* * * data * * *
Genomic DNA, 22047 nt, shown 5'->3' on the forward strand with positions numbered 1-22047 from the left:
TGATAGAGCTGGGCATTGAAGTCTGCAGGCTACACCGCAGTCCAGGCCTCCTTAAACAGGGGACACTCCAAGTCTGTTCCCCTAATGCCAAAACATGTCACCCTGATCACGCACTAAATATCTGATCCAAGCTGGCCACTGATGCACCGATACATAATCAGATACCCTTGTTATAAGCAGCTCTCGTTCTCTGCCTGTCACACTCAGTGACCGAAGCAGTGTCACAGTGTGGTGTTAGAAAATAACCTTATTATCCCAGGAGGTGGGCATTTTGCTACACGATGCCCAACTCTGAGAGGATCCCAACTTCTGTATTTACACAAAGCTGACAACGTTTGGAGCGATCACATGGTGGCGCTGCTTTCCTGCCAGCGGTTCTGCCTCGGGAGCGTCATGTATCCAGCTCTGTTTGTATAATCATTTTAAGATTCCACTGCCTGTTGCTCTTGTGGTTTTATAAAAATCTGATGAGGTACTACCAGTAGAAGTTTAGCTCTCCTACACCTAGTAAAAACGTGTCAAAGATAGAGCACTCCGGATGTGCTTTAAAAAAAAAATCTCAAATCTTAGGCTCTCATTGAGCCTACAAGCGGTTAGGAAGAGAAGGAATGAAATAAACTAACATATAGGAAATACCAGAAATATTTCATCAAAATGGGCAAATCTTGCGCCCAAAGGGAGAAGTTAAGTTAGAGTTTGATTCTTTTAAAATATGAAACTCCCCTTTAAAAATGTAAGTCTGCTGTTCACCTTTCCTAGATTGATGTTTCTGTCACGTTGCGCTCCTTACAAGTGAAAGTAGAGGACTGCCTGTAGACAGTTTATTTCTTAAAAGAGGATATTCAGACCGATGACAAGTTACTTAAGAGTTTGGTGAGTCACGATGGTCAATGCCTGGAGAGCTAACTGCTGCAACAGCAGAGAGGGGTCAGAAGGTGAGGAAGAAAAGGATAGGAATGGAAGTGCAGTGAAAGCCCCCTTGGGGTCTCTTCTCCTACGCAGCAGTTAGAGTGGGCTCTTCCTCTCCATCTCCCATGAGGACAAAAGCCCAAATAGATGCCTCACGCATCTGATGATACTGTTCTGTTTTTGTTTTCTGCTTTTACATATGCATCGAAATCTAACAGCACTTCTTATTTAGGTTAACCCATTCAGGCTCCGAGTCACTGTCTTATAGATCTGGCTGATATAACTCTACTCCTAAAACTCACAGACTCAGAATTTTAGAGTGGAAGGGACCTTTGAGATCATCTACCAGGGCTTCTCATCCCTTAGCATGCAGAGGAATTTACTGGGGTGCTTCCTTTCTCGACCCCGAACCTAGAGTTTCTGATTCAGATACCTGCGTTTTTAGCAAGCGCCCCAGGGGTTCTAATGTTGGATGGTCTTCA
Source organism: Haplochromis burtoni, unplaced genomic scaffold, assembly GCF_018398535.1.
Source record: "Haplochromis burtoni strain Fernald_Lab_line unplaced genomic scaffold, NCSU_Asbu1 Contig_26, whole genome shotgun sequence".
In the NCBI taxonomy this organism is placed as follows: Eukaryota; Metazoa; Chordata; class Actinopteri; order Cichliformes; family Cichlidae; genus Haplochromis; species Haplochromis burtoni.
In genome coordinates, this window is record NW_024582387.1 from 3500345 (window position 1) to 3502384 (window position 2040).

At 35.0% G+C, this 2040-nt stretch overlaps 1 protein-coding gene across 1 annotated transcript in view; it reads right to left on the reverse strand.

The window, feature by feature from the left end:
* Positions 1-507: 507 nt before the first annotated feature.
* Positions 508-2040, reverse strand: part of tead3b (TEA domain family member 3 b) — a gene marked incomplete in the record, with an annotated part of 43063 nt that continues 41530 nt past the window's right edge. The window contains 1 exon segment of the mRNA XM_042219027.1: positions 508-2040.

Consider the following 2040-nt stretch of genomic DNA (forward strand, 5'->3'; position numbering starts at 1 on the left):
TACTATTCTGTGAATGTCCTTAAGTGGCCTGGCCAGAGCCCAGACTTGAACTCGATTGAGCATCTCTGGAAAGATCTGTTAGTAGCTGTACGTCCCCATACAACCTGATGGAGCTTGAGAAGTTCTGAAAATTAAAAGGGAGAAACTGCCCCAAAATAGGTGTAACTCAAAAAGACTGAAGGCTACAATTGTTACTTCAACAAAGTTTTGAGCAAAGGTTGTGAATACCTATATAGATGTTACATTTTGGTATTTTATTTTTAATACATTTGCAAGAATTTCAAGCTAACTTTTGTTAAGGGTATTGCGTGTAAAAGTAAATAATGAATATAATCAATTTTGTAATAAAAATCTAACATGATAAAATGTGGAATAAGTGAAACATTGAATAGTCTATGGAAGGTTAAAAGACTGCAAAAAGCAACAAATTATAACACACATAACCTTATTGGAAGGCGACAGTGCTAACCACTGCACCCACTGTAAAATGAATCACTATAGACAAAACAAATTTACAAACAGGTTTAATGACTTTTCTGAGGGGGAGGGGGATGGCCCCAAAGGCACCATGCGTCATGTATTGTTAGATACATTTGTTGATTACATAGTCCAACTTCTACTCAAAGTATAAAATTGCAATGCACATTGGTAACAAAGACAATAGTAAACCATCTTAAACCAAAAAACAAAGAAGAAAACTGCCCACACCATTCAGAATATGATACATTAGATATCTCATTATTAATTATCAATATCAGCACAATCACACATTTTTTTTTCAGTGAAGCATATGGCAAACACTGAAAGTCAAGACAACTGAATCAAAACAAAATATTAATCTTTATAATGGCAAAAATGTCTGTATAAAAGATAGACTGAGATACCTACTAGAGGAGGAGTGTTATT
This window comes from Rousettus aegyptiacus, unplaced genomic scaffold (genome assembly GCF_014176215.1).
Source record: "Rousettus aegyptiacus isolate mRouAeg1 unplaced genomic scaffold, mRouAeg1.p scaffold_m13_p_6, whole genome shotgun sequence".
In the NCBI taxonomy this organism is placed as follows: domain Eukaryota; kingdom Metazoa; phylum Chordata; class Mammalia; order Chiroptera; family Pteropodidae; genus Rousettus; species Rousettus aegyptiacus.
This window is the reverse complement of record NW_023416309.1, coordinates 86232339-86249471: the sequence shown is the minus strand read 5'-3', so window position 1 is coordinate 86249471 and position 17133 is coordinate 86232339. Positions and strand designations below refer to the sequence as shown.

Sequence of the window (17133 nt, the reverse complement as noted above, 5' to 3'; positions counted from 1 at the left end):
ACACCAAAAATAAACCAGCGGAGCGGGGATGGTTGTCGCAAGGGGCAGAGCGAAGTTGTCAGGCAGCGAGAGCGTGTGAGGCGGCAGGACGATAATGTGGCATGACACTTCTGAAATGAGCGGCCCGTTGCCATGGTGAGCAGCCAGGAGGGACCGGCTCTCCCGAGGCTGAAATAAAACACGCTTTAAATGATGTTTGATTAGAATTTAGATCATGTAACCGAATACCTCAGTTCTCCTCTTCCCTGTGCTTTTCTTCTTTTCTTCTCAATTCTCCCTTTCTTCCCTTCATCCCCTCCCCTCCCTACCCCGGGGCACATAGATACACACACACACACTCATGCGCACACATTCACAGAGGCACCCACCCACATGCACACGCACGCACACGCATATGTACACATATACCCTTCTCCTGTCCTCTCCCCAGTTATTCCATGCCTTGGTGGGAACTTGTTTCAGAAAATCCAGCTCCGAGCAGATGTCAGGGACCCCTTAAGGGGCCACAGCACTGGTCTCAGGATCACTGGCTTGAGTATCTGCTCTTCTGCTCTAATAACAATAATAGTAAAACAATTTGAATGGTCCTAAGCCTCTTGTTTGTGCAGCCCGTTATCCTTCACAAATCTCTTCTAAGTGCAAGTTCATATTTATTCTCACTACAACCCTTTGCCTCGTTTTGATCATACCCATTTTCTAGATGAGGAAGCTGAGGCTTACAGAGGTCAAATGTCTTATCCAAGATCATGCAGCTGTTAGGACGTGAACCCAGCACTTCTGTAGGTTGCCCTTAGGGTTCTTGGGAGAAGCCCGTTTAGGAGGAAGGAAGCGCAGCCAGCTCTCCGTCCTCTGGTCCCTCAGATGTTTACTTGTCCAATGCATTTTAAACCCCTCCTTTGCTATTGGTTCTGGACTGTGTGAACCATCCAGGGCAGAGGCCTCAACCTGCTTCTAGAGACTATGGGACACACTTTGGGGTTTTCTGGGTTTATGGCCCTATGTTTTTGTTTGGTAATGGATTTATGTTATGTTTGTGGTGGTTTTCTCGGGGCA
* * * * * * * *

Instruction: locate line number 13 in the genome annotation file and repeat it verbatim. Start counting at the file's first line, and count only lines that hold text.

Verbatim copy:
This window comes from Rousettus aegyptiacus, unplaced genomic scaffold (genome assembly GCF_014176215.1).